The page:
I live in Leicester, and so the recent events concerning Richard III’s discovery have been particularly interesting to me. Alongside a variety of posters across the city, the University of Leicester have put together an excellent website with details of the discovery. (I’d also like to take a brief moment to express my gratitude and support for York Minster in their correct assessment of Richard III and his reburial in Leicester.)
Part of the reason that it’s exciting to have found Richard III is the historical impact that it will have and the contribution to England’s history that it represents. However, the impact it will have on Leicester is also significant. It puts the University of Leicester, a fine institution, in the limelight; it also means a potentially huge increase in tourism for the city. Finally, I’m hopeful that it will lead to a royal visit of some magnitude when it comes time for Richard III’s reinterment.
I expressed this hope to a friend of mine, who was confused — why would the royal family come to attend the reburial of Richard III, when they’re from different houses? Elizabeth II is not related to Richard III, so why would she make an appearance? Whilst it’s true that Elizabeth II is not from the House of Plantagenet — she is a Windsor, which is a house that came from the ashes of the House of Saxe-Coburg and Gotha — it is not true that she is not related to Richard III. Let me explain.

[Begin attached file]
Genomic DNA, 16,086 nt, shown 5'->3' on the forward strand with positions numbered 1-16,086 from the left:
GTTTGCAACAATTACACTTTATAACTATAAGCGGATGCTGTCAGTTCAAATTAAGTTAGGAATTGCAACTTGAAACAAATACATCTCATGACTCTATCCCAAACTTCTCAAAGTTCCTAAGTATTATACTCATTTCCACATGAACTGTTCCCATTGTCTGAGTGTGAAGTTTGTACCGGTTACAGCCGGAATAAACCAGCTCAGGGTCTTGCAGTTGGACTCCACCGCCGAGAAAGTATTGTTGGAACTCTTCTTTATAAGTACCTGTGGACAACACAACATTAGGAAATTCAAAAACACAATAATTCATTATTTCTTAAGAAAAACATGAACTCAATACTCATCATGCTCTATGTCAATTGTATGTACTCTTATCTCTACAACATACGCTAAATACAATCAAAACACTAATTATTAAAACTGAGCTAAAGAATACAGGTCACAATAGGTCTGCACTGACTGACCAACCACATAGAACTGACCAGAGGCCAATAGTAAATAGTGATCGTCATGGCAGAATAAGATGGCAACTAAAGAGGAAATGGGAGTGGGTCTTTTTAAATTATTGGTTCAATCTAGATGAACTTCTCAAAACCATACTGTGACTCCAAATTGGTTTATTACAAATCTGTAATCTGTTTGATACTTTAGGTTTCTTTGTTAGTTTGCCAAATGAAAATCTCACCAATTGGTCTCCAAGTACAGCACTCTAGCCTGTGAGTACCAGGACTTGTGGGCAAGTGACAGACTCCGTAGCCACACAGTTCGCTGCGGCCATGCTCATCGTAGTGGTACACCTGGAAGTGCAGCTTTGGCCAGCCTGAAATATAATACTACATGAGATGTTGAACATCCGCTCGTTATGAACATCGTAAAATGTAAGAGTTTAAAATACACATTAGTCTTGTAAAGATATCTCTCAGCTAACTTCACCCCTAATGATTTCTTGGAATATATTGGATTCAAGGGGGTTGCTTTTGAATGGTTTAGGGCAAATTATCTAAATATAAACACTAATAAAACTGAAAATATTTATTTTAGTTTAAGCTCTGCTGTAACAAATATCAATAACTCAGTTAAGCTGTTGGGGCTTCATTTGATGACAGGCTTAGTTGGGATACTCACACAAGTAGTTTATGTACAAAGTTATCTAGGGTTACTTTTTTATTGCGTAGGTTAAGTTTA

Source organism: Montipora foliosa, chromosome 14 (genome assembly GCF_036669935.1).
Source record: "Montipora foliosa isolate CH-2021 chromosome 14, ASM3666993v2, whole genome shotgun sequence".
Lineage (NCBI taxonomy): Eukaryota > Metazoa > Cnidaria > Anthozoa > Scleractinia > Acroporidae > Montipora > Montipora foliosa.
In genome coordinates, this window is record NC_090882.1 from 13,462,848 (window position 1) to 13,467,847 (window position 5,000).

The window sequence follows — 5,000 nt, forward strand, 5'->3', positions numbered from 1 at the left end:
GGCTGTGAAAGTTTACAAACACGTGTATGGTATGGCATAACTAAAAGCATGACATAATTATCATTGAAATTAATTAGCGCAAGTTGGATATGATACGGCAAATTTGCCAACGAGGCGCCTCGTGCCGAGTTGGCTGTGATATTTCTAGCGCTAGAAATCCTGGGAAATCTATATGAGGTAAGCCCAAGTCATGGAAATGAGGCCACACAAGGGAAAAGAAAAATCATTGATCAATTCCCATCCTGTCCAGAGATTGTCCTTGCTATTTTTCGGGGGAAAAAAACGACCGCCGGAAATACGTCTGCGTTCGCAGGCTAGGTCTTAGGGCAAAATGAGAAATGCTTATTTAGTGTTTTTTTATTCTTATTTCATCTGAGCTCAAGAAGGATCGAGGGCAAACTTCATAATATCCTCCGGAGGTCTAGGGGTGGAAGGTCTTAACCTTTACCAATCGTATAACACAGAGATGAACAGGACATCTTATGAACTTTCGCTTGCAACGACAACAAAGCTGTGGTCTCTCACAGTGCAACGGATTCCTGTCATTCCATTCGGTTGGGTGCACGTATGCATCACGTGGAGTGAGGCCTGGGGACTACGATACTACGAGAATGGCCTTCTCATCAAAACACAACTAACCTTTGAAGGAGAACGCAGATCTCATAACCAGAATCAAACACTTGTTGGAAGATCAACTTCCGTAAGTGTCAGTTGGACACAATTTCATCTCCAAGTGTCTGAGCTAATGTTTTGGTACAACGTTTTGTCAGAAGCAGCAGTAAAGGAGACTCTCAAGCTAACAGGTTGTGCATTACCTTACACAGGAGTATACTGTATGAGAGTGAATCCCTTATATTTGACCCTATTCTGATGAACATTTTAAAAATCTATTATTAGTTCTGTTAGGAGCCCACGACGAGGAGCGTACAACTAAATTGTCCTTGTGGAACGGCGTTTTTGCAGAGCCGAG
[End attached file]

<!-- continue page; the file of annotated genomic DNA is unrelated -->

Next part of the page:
Elizabeth II is the great-granddaughter of Edward VII, who was the first British monarch from the House of Saxe-Coburg and Gotha. He was the great-great-great-great-grandson of George I, the first British monarch from the house of Hanover. He, in turn, was the great-grandson of James VI, who was the first British monarch from the house of Stuart. James VI was the great-great-grandson of Henry VII, who was the first English monarch from the house of Tudor. Henry VII was married to Elizabeth of York, and Elizabeth of York was Richard III’s niece.
As such, Richard III is Elizabeth II’s uncle, albeit many generations (and branches of the royal family!) apart.